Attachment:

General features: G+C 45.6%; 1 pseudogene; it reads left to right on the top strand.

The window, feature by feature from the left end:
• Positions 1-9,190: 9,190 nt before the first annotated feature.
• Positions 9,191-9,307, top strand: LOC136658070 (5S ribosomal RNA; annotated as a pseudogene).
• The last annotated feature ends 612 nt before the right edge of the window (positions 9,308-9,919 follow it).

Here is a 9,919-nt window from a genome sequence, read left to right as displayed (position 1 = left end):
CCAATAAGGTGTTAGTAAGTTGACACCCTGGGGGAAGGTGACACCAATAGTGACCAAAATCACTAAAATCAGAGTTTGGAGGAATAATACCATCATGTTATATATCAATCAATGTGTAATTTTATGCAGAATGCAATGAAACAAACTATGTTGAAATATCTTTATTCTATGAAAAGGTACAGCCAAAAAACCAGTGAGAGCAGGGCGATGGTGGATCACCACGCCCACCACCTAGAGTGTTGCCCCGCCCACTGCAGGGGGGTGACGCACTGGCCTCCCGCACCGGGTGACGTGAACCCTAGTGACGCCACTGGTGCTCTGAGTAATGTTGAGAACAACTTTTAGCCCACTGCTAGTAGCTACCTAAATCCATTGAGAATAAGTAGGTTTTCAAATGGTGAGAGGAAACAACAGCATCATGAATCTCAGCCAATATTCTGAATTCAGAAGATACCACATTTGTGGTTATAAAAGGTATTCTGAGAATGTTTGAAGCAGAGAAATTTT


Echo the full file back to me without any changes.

General features: G+C 45.6%; 1 pseudogene; it reads left to right on the top strand.

The window, feature by feature from the left end:
• Positions 1-9,190: 9,190 nt before the first annotated feature.
• Positions 9,191-9,307, top strand: LOC136658070 (5S ribosomal RNA; annotated as a pseudogene).
• The last annotated feature ends 612 nt before the right edge of the window (positions 9,308-9,919 follow it).

Here is a 9,919-nt window from a genome sequence, read left to right as displayed (position 1 = left end):
CCAATAAGGTGTTAGTAAGTTGACACCCTGGGGGAAGGTGACACCAATAGTGACCAAAATCACTAAAATCAGAGTTTGGAGGAATAATACCATCATGTTATATATCAATCAATGTGTAATTTTATGCAGAATGCAATGAAACAAACTATGTTGAAATATCTTTATTCTATGAAAAGGTACAGCCAAAAAACCAGTGAGAGCAGGGCGATGGTGGATCACCACGCCCACCACCTAGAGTGTTGCCCCGCCCACTGCAGGGGGGTGACGCACTGGCCTCCCGCACCGGGTGACGTGAACCCTAGTGACGCCACTGGTGCTCTGAGTAATGTTGAGAACAACTTTTAGCCCACTGCTAGTAGCTACCTAAATCCATTGAGAATAAGTAGGTTTTCAAATGGTGAGAGGAAACAACAGCATCATGAATCTCAGCCAATATTCTGAATTCAGAAGATACCACATTTGTGGTTATAAAAGGTATTCTGAGAATGTTTGAAGCAGAGAAATTTT